The ‘theory’ behind investing in stocks is pretty basic: the company uses your resources to earn a profit, then returns a share of that profit to you in the form of dividends. If there’s never going to be a dividend even when the company earns massive profits and it has no business use for the cash, then why invest in the first place?

        If Apple can’t justify paying a dividend — a significant one, like 3% — then no company in America can justify it. And if an Apple dividend is justified, then its failure to pay one scares away investors and depresses its stock price.

        1. Don’t like the way Apple makes decisions about it’s shares, don’t buy Apple stock. (By the way, you failed to make a compelling case for dividends. I could have done better and I still don’t think it’s the right think for Apple.)

  4. I have minimal experience with mega companies, but have had contact with MBA division managers.

    Most of them indicate they are looking at 18 months or so in their position and then they expect to “move up”.

    Is it any wonder that plans for long term success in a product line that takes many years to develop and perfect often don’t get run right or finished correctly?

    1. I can’t agree more. I work for a Fortune 20 company with a 1/4 million employees. We have a joke we like to use when we get a boss we don’t like. Just wait 18 months and we’ll get a new one. We’ve suffered from the paralysis of merger after merger with process and systems that don’t work together and we don’t ever have a management team that sticks around long enough to fix those problems. I do believe size can kill a company.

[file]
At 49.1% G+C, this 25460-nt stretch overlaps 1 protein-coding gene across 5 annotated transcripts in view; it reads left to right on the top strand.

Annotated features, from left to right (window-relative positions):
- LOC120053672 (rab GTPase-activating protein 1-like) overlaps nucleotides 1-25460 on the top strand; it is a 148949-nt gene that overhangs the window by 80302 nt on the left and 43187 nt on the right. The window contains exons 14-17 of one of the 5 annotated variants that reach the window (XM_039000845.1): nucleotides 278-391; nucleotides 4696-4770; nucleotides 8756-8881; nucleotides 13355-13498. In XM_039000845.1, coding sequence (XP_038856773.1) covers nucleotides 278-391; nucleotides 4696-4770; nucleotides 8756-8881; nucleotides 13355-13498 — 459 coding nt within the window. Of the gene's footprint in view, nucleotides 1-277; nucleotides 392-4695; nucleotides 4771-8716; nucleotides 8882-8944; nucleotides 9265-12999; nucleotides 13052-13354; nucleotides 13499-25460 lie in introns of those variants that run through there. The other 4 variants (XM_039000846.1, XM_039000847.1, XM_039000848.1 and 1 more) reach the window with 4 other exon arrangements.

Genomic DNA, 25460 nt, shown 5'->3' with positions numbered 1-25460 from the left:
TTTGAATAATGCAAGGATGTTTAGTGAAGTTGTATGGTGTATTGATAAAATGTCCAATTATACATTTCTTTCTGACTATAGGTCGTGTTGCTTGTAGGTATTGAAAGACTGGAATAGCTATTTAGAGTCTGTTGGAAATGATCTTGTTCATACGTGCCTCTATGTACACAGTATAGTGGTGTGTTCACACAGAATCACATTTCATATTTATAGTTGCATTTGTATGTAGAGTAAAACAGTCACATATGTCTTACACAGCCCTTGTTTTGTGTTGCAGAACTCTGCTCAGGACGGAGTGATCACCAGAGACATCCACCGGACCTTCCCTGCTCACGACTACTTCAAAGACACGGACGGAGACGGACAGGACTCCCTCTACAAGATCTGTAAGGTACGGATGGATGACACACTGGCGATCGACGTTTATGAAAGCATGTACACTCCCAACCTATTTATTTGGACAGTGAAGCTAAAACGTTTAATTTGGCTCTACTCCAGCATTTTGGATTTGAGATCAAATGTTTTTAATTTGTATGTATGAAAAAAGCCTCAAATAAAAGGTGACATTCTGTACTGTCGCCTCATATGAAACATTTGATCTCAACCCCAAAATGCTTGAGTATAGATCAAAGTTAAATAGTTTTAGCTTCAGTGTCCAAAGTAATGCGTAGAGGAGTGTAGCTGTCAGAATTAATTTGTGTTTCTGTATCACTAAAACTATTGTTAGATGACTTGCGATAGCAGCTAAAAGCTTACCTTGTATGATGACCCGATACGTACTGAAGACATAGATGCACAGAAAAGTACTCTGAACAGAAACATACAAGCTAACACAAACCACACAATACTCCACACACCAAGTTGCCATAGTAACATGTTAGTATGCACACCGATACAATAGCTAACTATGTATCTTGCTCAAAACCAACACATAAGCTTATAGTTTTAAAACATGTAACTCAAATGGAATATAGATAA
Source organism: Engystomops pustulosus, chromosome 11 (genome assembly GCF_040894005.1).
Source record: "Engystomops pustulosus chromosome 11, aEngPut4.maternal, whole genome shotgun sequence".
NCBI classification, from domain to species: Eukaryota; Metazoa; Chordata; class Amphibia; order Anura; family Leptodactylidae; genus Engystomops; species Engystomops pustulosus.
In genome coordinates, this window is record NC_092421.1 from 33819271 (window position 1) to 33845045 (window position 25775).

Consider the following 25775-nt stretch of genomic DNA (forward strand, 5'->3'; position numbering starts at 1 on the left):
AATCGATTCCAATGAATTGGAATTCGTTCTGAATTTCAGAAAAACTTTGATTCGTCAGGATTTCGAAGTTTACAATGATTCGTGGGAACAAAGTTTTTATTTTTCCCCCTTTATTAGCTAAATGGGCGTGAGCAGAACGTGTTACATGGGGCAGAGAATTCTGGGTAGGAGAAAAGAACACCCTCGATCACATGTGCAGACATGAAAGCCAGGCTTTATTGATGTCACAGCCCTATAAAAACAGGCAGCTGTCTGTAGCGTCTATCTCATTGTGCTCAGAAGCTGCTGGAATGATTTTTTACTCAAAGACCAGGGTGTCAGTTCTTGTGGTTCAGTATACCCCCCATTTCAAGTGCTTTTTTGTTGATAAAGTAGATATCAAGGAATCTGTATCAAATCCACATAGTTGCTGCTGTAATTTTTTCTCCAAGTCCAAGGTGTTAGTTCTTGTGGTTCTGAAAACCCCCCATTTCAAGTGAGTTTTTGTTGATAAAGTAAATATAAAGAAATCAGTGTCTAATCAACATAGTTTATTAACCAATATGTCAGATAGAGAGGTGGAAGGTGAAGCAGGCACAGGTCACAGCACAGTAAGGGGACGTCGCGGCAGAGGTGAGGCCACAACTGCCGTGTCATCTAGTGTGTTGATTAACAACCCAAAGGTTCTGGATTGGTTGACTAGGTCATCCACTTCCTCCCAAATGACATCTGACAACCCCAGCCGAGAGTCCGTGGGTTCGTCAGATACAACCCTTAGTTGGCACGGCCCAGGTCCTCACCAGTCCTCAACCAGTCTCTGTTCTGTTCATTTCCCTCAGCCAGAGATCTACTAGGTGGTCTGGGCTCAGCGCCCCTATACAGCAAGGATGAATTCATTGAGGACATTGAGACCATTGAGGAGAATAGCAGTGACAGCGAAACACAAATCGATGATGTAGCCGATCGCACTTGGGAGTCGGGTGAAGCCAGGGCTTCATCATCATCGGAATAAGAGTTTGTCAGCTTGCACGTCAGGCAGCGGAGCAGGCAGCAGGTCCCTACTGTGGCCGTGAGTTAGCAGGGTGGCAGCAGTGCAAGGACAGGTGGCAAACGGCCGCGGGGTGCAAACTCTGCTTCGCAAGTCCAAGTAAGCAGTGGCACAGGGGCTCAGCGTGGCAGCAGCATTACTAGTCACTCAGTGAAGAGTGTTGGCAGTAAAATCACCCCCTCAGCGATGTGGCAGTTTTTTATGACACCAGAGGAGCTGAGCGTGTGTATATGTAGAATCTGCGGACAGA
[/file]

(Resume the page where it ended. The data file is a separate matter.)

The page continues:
5. An example of Sinek’s talk are two apps in the App Store that basically do the same thing: iDetective Logic Puzzles app and PunkStar’s Logic Puzzles. With iDetective, you can feel the ‘why’ behind it: the creator obviously loves logic puzzles and probably loved reading detective books to solve cases like Sherlock Holmes or Ellery Queen. You can see the care in the user interface and the puzzles that are beautifully and interestingly executed. With PunkStar’s Logic Puzzles on the other hand, the impression one gets as to why it was made is “hey, this app is pretty easy to make, I’ll get this done quick and sell as many as I can.” Thus the user interface is uninspired, the puzzles are blah. Basically the same functionality but different philosophies behind them. Look at their sample screens and app descriptions:

    iDetective Logic Puzzles:

    Logic Puzzles

    1. I haven’t as yet examined your links but I wanted to give you high marks for providing an accessible, real-life concrete example. As those TED talks get longer in the tooth, they need refreshing. Thanks.

  6. And that’s why big successful companies roll over and die.

    As usual Cringely dramatically over-simplifies the situation. Fine, there’s one aspect of ruining a company. But it’s barely a scratch on the surface of the entire phenomenon that has been proceeding post haste over the last 10 years.

    I continue to point directly at Marketing-As-Management as one of the surest and fastest ways to tank a company. Can you fathom that complexity Cringely?